Lorelai: Because it’s terrifying.
Emily: I started this process with my closet, and nothing I owned brought me joy, so I ran out of clothes. I don’t even know where I got these.
Lorelai: They’re mine.
Emily: They are?
Lorelai: Did you not notice the Billy Squier patch on the butt?
Emily: You can have them back when I’m done.
Lorelai: I have not been pining for them.
Emily: I have to get back to work, kitchen’s next.
Lorelai: Stop. You’re not gonna have anything left.
Emily: That’s okay, what I DO have will bring me joy.
Lorelai: Mom… nothing is gonna bring you joy right now. Nothing. Your husband just died. When some time has passed and you realize you’ve given away all of your carefully chosen stuff, you’re gonna track down Marie Kondo and kill her, and then you’re going to go to jail wearing those jeans, and the Winchester Mystery Family will be living here in your ball gowns.
Emily: [teary eyed] I don’t know how to do this.
Lorelai: Do what?
Emily: Live my life.
Lorelai: Oh mom…
Emily: I don’t know what to do or where to go–I’ve forgotten which side of the bed to sleep on. I was married for 50 years. Half of me is gone.

A new year, a new start

Happy Saturday! I’m sitting here looking out at the beautiful noreaster snowfall, trying to focus on preparing for my committee meeting in a couple weeks. I currently am trying to plot data from a 5-dimensional array and debugging is a pain! Though I’ve learned a lot over the years about good coding practices, I still find myself in situations like this and it feels daunting to untangle all the data in a legible way.

I’ve been better about coping with stress; after a series of panic attacks and a crippling week of depression in early December I’ve started prioritizing and straightening out my life so as to avoid getting so overwhelmed again. So I started utilizing a tool that I think has helped me immensely in managing my life and my mental health: the bullet journal.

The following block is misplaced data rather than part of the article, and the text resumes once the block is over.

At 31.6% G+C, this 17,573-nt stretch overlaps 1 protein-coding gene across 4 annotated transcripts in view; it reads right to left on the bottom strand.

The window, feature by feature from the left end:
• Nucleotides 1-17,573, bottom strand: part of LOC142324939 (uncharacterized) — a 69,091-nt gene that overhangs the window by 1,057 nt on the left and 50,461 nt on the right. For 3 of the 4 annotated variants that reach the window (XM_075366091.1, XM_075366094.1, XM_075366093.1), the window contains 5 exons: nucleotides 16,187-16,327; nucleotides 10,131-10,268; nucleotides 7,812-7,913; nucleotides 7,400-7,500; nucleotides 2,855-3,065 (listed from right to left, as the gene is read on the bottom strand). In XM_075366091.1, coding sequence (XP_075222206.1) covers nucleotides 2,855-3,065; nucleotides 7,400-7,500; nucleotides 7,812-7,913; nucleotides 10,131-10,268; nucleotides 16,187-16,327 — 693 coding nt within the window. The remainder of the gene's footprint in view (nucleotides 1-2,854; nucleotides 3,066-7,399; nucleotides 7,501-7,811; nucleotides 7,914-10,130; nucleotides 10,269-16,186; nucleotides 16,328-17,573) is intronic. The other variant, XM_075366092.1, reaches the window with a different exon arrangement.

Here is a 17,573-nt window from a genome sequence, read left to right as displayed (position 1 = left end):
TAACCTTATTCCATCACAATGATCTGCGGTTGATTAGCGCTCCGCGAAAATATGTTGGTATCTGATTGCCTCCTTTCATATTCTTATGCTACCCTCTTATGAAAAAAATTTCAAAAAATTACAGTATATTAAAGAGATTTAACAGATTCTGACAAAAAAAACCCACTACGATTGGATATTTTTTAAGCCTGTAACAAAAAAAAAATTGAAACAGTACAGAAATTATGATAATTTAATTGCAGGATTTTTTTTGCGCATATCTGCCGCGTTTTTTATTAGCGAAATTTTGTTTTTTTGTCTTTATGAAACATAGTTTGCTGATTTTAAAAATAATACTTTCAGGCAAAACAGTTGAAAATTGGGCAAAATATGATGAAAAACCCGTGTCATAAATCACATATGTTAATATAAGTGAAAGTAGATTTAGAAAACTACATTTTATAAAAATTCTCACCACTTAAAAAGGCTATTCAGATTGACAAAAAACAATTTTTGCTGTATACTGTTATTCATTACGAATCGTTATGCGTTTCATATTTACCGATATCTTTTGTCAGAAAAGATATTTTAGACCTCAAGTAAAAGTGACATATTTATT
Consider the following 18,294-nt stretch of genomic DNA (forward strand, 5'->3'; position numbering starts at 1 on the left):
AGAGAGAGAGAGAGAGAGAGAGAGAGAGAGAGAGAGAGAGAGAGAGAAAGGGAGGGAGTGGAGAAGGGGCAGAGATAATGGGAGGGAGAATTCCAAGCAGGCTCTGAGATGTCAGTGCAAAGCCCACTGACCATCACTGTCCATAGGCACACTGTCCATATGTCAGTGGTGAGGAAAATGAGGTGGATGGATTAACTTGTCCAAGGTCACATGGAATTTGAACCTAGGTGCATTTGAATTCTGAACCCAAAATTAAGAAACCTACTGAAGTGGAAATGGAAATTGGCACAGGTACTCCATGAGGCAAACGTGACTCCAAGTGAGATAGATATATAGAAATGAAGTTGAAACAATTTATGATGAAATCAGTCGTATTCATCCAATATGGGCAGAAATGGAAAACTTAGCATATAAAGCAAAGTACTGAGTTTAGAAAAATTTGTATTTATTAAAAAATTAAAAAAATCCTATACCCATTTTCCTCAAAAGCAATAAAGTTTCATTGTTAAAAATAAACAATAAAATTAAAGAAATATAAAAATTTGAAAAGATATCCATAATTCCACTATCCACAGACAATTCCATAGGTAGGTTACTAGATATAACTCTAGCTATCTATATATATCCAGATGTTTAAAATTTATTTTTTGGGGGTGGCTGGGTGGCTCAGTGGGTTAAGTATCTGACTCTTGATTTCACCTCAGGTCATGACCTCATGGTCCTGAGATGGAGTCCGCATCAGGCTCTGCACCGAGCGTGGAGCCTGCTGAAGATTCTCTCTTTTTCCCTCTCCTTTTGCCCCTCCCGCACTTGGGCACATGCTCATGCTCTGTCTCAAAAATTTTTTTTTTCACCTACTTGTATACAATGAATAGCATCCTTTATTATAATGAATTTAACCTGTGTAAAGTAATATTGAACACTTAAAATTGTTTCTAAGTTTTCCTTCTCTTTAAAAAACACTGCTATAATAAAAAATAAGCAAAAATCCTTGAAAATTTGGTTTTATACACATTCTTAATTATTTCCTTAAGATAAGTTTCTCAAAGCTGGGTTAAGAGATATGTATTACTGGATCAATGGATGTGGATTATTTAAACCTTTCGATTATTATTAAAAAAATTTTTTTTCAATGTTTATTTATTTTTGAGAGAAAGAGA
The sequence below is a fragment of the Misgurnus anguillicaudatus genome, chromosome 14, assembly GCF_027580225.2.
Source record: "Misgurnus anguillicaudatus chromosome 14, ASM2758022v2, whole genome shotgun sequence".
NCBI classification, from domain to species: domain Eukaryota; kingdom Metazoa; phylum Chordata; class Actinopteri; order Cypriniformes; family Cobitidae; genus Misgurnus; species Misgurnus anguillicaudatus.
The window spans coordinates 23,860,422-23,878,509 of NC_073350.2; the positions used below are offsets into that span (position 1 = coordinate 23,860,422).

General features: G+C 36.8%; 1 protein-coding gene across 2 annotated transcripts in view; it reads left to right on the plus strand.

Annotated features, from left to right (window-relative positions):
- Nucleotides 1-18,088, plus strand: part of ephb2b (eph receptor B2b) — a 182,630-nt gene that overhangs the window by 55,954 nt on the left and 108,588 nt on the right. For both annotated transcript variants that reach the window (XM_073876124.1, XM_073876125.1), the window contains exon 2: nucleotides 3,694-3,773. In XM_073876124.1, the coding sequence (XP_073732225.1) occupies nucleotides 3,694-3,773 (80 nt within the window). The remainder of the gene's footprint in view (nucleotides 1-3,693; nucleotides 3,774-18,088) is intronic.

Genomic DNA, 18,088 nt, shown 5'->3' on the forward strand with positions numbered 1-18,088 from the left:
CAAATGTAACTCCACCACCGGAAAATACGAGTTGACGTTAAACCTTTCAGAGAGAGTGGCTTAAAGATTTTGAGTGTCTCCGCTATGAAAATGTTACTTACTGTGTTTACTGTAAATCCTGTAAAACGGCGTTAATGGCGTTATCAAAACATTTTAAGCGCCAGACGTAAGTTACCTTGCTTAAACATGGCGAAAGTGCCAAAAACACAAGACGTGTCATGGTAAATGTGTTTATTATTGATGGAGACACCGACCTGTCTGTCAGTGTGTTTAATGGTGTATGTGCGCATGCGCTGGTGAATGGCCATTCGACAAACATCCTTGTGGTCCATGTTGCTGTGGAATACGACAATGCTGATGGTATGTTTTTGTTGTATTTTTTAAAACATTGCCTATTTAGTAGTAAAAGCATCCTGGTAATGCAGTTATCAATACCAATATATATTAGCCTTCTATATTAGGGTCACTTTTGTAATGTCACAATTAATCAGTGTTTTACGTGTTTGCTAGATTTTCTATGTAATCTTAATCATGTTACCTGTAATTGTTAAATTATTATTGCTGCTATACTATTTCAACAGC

Here’s how i’ve been organizing my life:


  • Google Calendar for events and appointments (nothing beats a digital calendar)
  • Google Docs for lists: books I’ve read, travel stuff, anything I want to be archived and searchable
  • Clue to track my period

That’s it. I’ve tried all those apps to track water or other habits. The iPhone’s step counter is not my favorite (compared to the ease of use of the LG G4’s step counter), so until I find a better way of digitally tracking steps it’s not a primary logging tool for me. I also sporadically use MyFitnessPal, but well I don’t want to obsess over calories and logging what I eat is enough detail for me, so I don’t stick with it anymore.


  • A to-do list on a legal pad that I have next to me when I work on my laptop. Simple, detailed, and is the ONLY way I can get nebulous/tedious tasks done. I’ve done this since my lab tech days and it’s great. I try to have one to-do list a day: so each day I turn a new sheet and start listing again.
  • A bullet journal. This has become a wonderful open-ended way for me to:
    • Keep a to-do list to manage other life tasks
    • Log my thoughts/feelings
    • Log food, exercise, money
    • Track habits I’m trying to break